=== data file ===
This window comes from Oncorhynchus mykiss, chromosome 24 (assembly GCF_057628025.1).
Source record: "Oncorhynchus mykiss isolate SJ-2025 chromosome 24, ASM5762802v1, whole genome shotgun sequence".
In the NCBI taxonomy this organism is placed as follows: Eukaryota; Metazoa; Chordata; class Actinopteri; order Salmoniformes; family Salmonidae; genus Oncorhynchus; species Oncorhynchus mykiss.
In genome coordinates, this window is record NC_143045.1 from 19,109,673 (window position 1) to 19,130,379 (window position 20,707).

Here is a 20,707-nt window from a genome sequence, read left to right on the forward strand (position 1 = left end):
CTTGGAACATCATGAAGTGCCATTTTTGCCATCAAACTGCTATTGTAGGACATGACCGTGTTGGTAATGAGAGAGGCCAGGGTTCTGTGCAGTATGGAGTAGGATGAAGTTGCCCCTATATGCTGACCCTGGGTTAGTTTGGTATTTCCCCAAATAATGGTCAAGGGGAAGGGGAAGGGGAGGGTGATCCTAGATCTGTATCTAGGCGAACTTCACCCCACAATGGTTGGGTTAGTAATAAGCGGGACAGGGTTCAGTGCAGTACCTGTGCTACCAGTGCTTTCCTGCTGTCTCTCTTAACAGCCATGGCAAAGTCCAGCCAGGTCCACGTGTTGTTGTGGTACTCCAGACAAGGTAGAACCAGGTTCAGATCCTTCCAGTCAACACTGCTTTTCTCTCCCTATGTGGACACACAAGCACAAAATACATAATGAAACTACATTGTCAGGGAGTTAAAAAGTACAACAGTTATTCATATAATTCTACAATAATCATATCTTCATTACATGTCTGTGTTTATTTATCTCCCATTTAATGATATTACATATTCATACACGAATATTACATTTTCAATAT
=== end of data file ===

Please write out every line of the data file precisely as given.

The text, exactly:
This window comes from Oncorhynchus mykiss, chromosome 24 (assembly GCF_057628025.1).
Source record: "Oncorhynchus mykiss isolate SJ-2025 chromosome 24, ASM5762802v1, whole genome shotgun sequence".
In the NCBI taxonomy this organism is placed as follows: Eukaryota; Metazoa; Chordata; class Actinopteri; order Salmoniformes; family Salmonidae; genus Oncorhynchus; species Oncorhynchus mykiss.
In genome coordinates, this window is record NC_143045.1 from 19,109,673 (window position 1) to 19,130,379 (window position 20,707).

Here is a 20,707-nt window from a genome sequence, read left to right on the forward strand (position 1 = left end):
CTTGGAACATCATGAAGTGCCATTTTTGCCATCAAACTGCTATTGTAGGACATGACCGTGTTGGTAATGAGAGAGGCCAGGGTTCTGTGCAGTATGGAGTAGGATGAAGTTGCCCCTATATGCTGACCCTGGGTTAGTTTGGTATTTCCCCAAATAATGGTCAAGGGGAAGGGGAAGGGGAGGGTGATCCTAGATCTGTATCTAGGCGAACTTCACCCCACAATGGTTGGGTTAGTAATAAGCGGGACAGGGTTCAGTGCAGTACCTGTGCTACCAGTGCTTTCCTGCTGTCTCTCTTAACAGCCATGGCAAAGTCCAGCCAGGTCCACGTGTTGTTGTGGTACTCCAGACAAGGTAGAACCAGGTTCAGATCCTTCCAGTCAACACTGCTTTTCTCTCCCTATGTGGACACACAAGCACAAAATACATAATGAAACTACATTGTCAGGGAGTTAAAAAGTACAACAGTTATTCATATAATTCTACAATAATCATATCTTCATTACATGTCTGTGTTTATTTATCTCCCATTTAATGATATTACATATTCATACACGAATATTACATTTTCAATAT